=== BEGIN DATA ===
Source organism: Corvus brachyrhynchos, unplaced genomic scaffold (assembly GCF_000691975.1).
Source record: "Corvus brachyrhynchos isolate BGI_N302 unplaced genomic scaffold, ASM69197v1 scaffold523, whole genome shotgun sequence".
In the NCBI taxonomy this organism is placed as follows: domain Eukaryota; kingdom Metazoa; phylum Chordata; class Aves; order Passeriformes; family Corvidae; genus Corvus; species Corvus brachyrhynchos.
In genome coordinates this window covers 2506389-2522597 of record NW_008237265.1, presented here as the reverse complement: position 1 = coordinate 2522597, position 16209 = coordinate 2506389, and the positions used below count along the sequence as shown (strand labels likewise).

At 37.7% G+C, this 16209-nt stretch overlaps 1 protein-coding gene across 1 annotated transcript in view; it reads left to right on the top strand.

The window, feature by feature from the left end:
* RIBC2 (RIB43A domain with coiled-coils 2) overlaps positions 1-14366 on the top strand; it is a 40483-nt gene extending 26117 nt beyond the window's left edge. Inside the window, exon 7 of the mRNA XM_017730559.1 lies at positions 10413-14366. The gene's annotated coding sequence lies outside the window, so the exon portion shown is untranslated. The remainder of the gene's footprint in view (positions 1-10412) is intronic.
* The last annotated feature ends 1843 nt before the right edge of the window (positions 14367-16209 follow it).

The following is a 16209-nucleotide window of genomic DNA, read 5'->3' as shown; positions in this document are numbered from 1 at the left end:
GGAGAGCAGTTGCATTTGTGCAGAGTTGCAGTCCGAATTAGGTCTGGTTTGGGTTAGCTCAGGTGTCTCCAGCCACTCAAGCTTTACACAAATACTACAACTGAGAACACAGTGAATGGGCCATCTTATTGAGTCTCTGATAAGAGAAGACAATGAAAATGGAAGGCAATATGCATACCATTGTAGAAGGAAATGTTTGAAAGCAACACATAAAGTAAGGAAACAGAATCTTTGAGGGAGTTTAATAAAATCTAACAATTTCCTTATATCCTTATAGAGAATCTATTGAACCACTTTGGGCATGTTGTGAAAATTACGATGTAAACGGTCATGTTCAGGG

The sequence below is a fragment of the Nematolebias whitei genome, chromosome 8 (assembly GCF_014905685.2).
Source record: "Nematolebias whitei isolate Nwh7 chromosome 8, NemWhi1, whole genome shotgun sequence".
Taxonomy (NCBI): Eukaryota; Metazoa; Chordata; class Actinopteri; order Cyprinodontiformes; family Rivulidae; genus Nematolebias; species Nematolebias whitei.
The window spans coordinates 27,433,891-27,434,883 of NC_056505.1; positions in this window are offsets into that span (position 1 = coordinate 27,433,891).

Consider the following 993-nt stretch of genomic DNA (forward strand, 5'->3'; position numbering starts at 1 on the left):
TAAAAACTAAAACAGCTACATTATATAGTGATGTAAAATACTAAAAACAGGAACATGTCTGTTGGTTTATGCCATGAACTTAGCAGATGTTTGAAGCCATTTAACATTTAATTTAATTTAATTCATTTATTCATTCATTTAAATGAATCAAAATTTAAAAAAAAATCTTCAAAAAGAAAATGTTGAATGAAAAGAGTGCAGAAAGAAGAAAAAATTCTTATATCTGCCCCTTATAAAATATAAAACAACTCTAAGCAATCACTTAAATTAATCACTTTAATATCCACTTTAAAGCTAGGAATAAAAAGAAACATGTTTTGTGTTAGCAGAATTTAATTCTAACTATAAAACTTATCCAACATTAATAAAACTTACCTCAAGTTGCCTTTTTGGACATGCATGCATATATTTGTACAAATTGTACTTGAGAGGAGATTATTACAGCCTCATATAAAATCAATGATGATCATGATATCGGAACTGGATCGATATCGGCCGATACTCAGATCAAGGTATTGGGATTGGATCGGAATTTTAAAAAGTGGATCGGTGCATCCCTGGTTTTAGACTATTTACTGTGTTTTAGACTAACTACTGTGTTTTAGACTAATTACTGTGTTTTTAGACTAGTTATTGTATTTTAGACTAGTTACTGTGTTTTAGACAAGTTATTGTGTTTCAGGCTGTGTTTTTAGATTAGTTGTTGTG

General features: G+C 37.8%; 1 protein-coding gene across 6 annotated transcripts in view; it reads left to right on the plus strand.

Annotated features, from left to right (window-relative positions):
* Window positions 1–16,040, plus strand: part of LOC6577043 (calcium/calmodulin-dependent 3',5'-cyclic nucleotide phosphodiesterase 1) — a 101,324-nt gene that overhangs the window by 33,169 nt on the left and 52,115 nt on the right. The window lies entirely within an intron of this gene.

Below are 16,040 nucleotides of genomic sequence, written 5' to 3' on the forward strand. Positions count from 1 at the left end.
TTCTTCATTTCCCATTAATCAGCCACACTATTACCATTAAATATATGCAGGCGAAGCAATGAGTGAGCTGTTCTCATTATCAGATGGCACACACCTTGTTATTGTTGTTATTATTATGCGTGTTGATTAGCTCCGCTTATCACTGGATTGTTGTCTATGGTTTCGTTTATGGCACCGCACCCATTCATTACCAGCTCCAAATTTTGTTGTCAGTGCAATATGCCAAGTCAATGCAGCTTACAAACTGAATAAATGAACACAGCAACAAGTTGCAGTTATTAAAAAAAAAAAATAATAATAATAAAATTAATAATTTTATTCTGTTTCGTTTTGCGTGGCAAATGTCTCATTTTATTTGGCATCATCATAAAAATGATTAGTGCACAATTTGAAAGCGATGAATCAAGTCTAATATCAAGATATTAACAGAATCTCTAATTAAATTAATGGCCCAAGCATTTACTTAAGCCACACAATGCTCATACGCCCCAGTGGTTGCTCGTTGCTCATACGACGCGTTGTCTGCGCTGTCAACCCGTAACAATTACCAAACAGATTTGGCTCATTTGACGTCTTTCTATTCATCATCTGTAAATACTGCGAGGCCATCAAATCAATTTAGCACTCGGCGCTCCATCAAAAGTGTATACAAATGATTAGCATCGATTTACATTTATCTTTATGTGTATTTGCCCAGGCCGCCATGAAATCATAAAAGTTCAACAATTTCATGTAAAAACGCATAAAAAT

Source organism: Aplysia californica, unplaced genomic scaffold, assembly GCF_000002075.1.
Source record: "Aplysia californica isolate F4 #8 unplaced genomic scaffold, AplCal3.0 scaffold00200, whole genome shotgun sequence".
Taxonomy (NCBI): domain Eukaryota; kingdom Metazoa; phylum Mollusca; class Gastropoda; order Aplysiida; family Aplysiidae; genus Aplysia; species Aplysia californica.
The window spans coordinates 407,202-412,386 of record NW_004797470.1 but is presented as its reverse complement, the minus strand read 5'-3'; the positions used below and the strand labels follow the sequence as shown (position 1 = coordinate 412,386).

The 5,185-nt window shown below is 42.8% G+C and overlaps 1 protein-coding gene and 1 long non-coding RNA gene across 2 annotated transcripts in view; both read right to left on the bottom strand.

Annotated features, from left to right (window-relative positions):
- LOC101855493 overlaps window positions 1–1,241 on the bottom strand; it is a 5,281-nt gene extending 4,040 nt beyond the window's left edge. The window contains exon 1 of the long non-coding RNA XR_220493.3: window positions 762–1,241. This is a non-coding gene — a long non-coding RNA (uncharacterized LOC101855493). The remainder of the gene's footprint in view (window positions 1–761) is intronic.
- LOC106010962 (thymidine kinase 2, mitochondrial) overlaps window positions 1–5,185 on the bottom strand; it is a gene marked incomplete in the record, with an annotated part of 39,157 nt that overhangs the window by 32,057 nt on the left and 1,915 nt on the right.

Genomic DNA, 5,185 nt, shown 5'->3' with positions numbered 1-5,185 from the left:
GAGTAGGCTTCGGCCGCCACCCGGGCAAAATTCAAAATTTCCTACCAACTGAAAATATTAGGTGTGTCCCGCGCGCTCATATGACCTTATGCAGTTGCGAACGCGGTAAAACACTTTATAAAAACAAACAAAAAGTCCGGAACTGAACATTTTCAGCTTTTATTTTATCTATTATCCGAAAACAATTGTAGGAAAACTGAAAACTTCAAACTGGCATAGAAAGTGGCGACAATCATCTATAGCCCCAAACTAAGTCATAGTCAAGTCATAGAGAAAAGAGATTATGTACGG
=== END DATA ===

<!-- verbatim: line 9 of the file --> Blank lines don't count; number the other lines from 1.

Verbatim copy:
The following is a 16209-nucleotide window of genomic DNA, read 5'->3' as shown; positions in this document are numbered from 1 at the left end: